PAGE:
Publications by authors named "Andrew Kaneb"

4 Publications

  • Page 1 of 1

Genomic characterization of human brain metastases identifies drivers of metastatic lung adenocarcinoma.

Nat Genet 2020 04 23;52(4):371-377. Epub 2020 Mar 23.

Broad Institute of Massachusetts Institute of Technology and Harvard, Cambridge, MA, USA.

Brain metastases from lung adenocarcinoma (BM-LUAD) frequently cause patient mortality. To identify genomic alterations that promote brain metastases, we performed whole-exome sequencing of 73 BM-LUAD cases. Using case-control analyses, we discovered candidate drivers of brain metastasis by identifying genes with more frequent copy-number aberrations in BM-LUAD compared to 503 primary LUADs. We identified three regions with significantly higher amplification frequencies in BM-LUAD, including MYC (12 versus 6%), YAP1 (7 versus 0.8%) and MMP13 (10 versus 0.6%), and significantly more frequent deletions in CDKN2A/B (27 versus 13%). We confirmed that the amplification frequencies of MYC, YAP1 and MMP13 were elevated in an independent cohort of 105 patients with BM-LUAD. Functional assessment in patient-derived xenograft mouse models validated the notion that MYC, YAP1 or MMP13 overexpression increased the incidence of brain metastasis. These results demonstrate that somatic alterations contribute to brain metastases and that genomic sequencing of a sufficient number of metastatic tumors can reveal previously unknown metastatic drivers.
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http://dx.doi.org/10.1038/s41588-020-0592-7DOI Listing
http://www.ncbi.nlm.nih.gov/pmc/articles/PMC7136154PMC
April 2020

L265P mutation and loss are early mutational events in primary central nervous system diffuse large B-cell lymphomas.

Blood Adv 2019 02;3(3):375-383

Division of Hematology/Oncology, Department of Medicine, Massachusetts General Hospital, Harvard Medical School, Boston, MA.

The genetic alterations that define primary central nervous system lymphoma (PCNSL) are incompletely elucidated, and the genomic evolution from diagnosis to relapse is poorly understood. We performed whole-exome sequencing (WES) on 36 PCNSL patients and targeted sequencing on a validation cohort of 27 PCNSL patients. We also performed WES and phylogenetic analysis of 3 matched newly diagnosed and relapsed tumor specimens and 1 synchronous intracranial and extracranial relapse. Immunohistochemistry (IHC) for programmed death-1 ligand (PD-L1) was performed on 43 patient specimens. Combined WES and targeted sequencing identified mutation in 67% (42 of 63) of patients, biallelic loss in 44% (16 of 36), and mutation in 61% (22 of 36). Copy-number analysis demonstrated frequent regions of copy loss (ie, ), with few areas of amplification. mutations were associated with improved progression-free and overall survival. We did not identify amplification at the / loci. IHC for PD-L1 revealed membranous expression in 30% (13 of 43) of specimens. Phylogenetic analysis of paired primary and relapsed specimens identified mutation and loss as early clonal events. PCNSL is characterized by frequent mutations within the B-cell receptor and NF-κB pathways. The lack of amplifications, along with membranous PD-L1 expression in 30% of our cohort, suggests that PD-1/PD-L1 inhibitors may be useful in a subset of PCNSL. WES of PCNSL provides insight into the genomic landscape and evolution of this rare lymphoma subtype and potentially informs more rational treatment decisions.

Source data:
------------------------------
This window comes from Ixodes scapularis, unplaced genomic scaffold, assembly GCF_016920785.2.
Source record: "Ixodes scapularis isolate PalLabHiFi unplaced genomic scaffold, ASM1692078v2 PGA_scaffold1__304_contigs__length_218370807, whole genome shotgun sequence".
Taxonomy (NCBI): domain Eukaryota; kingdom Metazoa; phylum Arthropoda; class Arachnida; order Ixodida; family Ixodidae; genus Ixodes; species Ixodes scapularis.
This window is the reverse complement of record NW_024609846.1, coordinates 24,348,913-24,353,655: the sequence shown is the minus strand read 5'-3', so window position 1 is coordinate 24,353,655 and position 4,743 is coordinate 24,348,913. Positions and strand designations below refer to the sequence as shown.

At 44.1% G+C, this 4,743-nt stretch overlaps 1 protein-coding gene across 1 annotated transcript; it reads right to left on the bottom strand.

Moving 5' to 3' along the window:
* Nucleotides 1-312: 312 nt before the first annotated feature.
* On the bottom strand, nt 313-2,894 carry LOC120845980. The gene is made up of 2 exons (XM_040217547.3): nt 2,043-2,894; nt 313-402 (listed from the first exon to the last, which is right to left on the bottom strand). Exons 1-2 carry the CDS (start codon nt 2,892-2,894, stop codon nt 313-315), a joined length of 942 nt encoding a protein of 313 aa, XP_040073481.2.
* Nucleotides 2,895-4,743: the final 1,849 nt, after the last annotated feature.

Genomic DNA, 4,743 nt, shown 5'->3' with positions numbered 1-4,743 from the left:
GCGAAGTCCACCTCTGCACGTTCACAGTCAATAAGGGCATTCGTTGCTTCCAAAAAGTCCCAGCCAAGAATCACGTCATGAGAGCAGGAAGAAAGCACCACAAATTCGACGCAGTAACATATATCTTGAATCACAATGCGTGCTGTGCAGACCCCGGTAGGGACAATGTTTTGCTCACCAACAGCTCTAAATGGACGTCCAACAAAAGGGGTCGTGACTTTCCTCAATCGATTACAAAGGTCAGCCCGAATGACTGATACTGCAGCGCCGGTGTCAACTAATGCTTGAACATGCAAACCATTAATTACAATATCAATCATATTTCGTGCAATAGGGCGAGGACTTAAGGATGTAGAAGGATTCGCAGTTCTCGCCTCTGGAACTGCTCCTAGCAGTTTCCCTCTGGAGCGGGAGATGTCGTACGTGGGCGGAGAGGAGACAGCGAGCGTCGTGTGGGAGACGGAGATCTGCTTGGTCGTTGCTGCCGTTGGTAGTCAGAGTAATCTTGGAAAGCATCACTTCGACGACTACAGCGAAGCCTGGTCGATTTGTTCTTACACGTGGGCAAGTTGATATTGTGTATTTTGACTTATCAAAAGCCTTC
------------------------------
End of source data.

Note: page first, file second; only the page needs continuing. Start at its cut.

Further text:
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http://dx.doi.org/10.1182/bloodadvances.2018027672DOI Listing
http://www.ncbi.nlm.nih.gov/pmc/articles/PMC6373750PMC
February 2019

Resolving the phylogenetic origin of glioblastoma via multifocal genomic analysis of pre-treatment and treatment-resistant autopsy specimens.

NPJ Precis Oncol 2017 18;1(1):33. Epub 2017 Sep 18.